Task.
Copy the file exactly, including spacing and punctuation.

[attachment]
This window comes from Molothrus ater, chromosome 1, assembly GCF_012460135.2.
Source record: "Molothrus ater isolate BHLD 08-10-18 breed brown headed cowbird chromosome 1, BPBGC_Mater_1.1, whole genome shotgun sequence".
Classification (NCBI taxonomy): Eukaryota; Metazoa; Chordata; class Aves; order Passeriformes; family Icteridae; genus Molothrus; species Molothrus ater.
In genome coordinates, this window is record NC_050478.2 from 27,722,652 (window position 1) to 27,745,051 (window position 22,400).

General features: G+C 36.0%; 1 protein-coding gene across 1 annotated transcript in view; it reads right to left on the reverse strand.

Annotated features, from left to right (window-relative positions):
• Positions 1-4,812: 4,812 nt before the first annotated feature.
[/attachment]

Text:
This window comes from Molothrus ater, chromosome 1, assembly GCF_012460135.2.
Source record: "Molothrus ater isolate BHLD 08-10-18 breed brown headed cowbird chromosome 1, BPBGC_Mater_1.1, whole genome shotgun sequence".
Classification (NCBI taxonomy): Eukaryota; Metazoa; Chordata; class Aves; order Passeriformes; family Icteridae; genus Molothrus; species Molothrus ater.
In genome coordinates, this window is record NC_050478.2 from 27,722,652 (window position 1) to 27,745,051 (window position 22,400).

General features: G+C 36.0%; 1 protein-coding gene across 1 annotated transcript in view; it reads right to left on the reverse strand.

Annotated features, from left to right (window-relative positions):
• Positions 1-4,812: 4,812 nt before the first annotated feature.